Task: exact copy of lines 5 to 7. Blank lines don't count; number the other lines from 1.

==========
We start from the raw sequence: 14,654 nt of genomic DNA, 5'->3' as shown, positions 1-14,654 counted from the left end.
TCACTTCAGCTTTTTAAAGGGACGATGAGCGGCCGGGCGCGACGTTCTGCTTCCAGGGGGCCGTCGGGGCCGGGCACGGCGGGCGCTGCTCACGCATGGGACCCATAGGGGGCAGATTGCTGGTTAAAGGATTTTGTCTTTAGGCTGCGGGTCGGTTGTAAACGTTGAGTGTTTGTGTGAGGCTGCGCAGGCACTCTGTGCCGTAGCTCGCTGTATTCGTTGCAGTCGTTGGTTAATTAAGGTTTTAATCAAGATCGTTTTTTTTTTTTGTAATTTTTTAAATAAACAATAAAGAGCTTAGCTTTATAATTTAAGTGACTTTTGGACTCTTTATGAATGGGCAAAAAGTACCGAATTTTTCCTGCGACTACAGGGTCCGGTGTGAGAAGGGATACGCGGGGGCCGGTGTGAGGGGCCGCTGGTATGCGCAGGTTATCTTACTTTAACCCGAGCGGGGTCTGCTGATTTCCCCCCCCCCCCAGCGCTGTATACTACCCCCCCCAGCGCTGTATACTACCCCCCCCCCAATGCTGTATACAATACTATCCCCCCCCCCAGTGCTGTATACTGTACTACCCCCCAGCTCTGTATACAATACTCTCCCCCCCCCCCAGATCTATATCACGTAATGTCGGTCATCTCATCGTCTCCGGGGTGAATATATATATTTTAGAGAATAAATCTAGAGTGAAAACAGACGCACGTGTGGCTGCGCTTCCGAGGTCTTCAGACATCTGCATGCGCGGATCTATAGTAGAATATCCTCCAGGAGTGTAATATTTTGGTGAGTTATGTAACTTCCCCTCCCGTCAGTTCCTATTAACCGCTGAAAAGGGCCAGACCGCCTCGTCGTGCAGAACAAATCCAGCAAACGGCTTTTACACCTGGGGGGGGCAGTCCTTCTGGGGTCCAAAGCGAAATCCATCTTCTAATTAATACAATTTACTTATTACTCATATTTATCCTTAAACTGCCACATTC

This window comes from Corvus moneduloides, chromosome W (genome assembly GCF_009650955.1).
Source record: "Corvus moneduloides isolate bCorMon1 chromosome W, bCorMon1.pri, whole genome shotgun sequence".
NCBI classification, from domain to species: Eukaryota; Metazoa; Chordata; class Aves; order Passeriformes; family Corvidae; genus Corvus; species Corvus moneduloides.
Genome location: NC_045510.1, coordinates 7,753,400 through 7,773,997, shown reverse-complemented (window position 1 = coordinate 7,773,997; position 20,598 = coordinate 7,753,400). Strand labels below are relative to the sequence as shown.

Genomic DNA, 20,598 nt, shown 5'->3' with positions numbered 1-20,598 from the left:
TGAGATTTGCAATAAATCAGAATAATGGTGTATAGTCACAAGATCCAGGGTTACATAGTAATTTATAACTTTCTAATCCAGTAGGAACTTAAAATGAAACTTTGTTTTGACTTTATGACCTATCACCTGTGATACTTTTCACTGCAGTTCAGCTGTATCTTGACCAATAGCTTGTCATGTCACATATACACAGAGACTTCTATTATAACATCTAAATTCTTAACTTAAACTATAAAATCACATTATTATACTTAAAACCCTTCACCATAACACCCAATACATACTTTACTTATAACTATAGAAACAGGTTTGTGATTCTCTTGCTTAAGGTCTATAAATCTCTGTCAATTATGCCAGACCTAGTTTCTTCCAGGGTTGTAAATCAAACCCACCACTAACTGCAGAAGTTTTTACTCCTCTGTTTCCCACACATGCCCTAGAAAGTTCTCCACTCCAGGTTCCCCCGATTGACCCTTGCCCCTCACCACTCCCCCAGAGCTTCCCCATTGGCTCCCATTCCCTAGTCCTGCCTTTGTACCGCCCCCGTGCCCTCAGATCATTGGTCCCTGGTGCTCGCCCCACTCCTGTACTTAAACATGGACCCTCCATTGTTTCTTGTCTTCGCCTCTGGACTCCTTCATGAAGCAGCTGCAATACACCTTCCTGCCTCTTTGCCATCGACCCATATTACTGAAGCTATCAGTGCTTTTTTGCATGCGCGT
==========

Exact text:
NCBI classification, from domain to species: Eukaryota; Metazoa; Chordata; class Aves; order Passeriformes; family Corvidae; genus Corvus; species Corvus moneduloides.
Genome location: NC_045510.1, coordinates 7,753,400 through 7,773,997, shown reverse-complemented (window position 1 = coordinate 7,773,997; position 20,598 = coordinate 7,753,400). Strand labels below are relative to the sequence as shown.

Genomic DNA, 20,598 nt, shown 5'->3' with positions numbered 1-20,598 from the left: